In the summaries for the previous quarters, I’ve combined New Hampshire’s entries along with other states for brevity. After all, there’s just one line to consider, and that is a very uncomplicated line. We find that same entry line, for New Hampshire’s lone light battery for the third quarter, 1863:
And that line remained uncomplicated for the third quarter:
- 1st Light Battery: Reporting at Culpeper, Virginia with four 3-inch Ordnance Rifles. Captain Frederick M. Edgell remained in command. And the battery remained with the Third Volunteer Brigade, Artillery Reserve, Army of the Potomac.
But there were a couple other artillery formations from New Hampshire in existence at the end of September. Though neither would warrant mention on the summaries:
- 1st New Hampshire Heavy Artillery Company: Not listed. On April 17, 1863, Charles H. Long received a captain’s commission and authority to recruit a heavy artillery company to man Fort Constitution, defending Portsmouth harbor. The company formally mustered on July 22 of that year.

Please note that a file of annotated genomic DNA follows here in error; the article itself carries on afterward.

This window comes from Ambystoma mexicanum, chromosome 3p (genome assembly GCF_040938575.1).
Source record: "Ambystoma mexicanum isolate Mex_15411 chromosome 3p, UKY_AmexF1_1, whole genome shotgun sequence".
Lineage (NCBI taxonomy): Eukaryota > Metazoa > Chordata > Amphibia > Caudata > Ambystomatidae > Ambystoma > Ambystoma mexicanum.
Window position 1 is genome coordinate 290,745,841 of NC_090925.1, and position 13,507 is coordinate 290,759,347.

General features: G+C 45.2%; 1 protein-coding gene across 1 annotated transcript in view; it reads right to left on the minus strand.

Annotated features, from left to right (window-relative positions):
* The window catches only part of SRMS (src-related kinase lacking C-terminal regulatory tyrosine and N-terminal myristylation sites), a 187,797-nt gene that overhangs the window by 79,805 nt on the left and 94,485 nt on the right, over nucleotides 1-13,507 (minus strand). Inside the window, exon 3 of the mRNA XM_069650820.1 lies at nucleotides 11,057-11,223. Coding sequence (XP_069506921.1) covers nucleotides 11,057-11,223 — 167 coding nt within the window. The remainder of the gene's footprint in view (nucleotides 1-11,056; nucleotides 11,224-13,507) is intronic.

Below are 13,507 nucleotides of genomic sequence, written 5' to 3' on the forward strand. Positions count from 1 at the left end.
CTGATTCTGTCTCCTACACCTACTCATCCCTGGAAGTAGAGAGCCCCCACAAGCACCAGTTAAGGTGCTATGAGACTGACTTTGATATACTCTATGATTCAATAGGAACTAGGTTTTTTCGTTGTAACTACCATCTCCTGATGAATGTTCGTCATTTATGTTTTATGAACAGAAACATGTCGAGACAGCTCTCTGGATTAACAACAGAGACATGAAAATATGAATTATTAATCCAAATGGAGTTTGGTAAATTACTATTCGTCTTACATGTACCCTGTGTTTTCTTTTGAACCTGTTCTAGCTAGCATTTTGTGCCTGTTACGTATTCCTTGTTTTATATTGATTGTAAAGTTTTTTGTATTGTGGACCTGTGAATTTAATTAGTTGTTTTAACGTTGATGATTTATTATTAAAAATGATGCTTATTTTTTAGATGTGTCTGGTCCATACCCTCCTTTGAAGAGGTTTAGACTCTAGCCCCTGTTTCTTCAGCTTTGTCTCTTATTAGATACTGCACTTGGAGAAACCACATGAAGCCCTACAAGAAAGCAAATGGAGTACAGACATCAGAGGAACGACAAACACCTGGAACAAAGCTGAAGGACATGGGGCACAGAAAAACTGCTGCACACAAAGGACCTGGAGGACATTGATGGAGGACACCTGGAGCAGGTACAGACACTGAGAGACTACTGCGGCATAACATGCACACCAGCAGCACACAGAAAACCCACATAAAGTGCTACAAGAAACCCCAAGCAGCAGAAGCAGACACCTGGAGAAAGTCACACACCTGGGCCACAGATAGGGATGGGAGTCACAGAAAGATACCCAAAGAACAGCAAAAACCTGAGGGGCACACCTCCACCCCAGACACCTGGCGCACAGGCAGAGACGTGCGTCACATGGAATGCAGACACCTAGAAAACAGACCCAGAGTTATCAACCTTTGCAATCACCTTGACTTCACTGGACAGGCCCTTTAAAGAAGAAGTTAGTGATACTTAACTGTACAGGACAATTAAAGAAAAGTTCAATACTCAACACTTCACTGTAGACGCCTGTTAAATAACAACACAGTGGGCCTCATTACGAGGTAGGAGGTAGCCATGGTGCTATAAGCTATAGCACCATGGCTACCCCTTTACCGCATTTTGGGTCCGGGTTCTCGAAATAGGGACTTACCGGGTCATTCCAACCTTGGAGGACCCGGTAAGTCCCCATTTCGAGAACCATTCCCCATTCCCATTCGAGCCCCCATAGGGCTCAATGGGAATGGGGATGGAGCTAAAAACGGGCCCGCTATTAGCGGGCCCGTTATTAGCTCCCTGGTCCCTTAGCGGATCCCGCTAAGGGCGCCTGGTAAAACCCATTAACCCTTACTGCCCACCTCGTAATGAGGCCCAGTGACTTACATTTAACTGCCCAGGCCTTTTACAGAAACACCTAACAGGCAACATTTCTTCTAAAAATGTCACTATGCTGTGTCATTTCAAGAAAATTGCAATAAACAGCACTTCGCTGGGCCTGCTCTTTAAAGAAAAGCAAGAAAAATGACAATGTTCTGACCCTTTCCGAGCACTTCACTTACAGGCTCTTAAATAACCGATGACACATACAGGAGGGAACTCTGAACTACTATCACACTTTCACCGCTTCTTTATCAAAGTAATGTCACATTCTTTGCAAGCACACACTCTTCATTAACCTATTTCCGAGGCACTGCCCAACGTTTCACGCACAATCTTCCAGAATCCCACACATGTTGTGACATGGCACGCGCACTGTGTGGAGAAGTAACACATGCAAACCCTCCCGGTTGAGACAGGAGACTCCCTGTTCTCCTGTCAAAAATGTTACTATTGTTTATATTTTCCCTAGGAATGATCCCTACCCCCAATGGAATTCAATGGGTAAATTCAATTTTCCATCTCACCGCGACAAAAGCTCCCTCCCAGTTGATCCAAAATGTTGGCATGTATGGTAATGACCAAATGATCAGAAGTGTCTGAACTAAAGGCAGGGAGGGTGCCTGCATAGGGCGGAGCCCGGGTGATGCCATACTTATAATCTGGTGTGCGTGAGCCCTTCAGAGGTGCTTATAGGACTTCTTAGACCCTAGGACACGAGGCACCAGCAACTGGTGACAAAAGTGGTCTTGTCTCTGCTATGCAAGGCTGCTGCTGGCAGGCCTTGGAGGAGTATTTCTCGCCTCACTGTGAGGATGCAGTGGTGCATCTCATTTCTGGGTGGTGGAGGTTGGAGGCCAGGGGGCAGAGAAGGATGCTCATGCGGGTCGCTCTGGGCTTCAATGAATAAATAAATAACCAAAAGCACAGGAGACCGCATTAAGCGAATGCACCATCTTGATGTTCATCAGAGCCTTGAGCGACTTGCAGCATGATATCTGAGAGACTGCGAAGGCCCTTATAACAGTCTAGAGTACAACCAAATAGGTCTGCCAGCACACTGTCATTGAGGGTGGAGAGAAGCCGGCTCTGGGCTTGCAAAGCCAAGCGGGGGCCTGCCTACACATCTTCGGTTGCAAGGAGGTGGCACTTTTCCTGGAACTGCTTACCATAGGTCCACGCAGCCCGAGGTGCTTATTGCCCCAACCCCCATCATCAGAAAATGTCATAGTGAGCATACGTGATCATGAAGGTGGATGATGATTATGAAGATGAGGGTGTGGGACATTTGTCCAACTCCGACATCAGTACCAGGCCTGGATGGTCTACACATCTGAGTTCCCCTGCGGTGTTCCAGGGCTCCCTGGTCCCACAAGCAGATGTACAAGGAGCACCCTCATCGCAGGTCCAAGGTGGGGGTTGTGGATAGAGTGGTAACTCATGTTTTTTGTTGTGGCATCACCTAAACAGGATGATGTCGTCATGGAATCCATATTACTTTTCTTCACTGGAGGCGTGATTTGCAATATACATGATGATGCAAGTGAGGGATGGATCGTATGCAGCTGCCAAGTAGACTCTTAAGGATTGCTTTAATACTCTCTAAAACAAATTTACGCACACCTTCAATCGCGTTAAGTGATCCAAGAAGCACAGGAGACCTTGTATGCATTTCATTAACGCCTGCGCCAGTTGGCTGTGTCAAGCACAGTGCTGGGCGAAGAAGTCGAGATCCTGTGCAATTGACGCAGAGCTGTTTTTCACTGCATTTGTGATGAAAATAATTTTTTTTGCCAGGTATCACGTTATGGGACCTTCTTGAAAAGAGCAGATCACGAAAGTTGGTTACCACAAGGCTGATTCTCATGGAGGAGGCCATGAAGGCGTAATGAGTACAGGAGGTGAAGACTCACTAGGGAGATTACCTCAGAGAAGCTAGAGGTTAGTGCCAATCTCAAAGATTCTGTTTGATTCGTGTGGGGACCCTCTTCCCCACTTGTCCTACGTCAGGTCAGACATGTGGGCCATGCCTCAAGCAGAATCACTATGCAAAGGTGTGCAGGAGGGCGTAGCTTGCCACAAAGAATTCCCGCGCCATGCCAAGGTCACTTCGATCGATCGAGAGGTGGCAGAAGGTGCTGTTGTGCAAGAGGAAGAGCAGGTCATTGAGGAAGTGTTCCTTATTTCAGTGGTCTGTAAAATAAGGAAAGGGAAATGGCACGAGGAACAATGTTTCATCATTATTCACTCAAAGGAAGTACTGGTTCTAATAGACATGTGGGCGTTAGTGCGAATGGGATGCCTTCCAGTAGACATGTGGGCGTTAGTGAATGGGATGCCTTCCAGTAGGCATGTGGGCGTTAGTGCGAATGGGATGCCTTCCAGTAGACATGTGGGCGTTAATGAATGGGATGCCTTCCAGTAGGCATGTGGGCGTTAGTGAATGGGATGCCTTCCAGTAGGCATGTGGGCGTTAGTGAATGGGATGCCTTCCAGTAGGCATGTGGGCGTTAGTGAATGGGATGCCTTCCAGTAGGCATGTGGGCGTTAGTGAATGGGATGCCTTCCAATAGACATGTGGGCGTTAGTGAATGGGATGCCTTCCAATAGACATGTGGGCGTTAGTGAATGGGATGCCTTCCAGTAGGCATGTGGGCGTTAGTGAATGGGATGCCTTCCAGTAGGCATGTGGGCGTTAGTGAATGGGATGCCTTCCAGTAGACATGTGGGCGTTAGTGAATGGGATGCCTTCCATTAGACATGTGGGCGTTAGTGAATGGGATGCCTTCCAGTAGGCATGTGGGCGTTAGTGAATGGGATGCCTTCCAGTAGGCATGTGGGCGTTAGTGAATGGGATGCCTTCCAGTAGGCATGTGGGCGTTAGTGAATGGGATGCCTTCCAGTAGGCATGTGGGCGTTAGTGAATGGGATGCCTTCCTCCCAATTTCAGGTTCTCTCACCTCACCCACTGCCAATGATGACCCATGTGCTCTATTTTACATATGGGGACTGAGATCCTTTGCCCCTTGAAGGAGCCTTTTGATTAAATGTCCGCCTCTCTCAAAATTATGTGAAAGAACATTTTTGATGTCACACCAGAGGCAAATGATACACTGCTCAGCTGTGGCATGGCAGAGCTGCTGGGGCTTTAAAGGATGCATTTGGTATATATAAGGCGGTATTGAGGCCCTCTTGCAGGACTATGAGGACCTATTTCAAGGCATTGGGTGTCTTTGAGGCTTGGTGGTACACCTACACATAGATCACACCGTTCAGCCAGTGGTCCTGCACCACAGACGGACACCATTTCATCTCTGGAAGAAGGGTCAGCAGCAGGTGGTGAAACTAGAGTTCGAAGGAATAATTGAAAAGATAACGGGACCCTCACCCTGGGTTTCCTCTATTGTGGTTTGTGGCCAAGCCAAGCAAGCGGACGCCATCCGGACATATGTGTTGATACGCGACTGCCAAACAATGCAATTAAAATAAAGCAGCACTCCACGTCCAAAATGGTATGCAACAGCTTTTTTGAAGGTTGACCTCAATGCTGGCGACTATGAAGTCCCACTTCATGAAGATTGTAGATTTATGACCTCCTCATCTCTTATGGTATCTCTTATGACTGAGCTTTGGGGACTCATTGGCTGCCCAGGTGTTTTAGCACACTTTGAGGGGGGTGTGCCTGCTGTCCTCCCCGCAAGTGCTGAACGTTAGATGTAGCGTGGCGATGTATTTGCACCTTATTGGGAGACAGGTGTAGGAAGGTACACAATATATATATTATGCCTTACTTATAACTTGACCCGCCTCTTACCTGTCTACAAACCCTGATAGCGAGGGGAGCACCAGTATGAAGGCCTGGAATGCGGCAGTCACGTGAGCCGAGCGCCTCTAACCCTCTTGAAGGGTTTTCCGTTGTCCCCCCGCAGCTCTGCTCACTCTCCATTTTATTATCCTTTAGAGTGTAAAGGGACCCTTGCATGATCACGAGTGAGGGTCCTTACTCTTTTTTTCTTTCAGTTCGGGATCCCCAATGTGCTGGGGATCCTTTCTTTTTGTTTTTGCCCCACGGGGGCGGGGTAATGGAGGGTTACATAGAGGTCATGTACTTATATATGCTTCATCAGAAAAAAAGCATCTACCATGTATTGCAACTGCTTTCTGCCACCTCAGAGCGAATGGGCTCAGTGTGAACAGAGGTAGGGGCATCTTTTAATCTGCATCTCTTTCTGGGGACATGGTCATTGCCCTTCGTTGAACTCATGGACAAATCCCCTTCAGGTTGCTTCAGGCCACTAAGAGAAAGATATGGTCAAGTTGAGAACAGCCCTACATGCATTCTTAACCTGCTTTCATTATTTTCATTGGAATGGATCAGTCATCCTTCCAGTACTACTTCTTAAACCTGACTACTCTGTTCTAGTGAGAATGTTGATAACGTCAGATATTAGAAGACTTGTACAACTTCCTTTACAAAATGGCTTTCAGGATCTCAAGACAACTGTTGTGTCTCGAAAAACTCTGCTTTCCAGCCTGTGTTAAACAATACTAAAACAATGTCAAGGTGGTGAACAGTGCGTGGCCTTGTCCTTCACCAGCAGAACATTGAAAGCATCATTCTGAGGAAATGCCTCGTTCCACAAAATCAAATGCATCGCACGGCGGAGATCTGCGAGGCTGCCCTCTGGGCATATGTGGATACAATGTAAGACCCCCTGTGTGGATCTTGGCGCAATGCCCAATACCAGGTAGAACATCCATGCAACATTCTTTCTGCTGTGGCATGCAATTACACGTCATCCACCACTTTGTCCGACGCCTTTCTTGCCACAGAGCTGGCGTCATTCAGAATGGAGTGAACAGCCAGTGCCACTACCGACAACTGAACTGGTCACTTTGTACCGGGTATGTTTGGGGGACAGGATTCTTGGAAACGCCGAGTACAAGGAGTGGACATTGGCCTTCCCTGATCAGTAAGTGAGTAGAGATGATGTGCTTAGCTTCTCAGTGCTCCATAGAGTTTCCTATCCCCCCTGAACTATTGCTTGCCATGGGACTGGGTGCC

- 2nd New Hampshire Heavy Artillery Company: Not listed. Authorized in August 1863. Captain Ira M. Barton appointed commander. Mustered into service on September 17, 1863. This battery also garrisoned the defenses of Portsmouth, detailed to Fort McClary, on the Maine side of the harbor.
Eventually all three of these companies would be part of the same regiment – the First New Hampshire Heavy Artillery Regiment – in the fall of 1864.
So we return to focus on that one uncomplicated entry line, moving to the ammunition. No smoothbore ammunition to report so we move to the Hotchkiss page:
- 1st Light Battery: 80 canister, 38 percussion shell, 209 fuse shell, and 182 bullet shell for 3-inch rifles.
No Dyer, James, or Parrott rounds to consider. So we turn to the Schenkl:
- 1st Light Battery: 163 shell and 125 case for 3-inch rifles.
And those were Schenkl rounds that Edgell spoke ill of in his Gettysburg report.
Turning to the small arms:
- 1st Light Battery: Five army revolvers, eight navy revolvers, and thirteen cavalry sabers.
That wraps up the New Hampshire section. We’ll move to another single line entry in the next installment – New Mexico!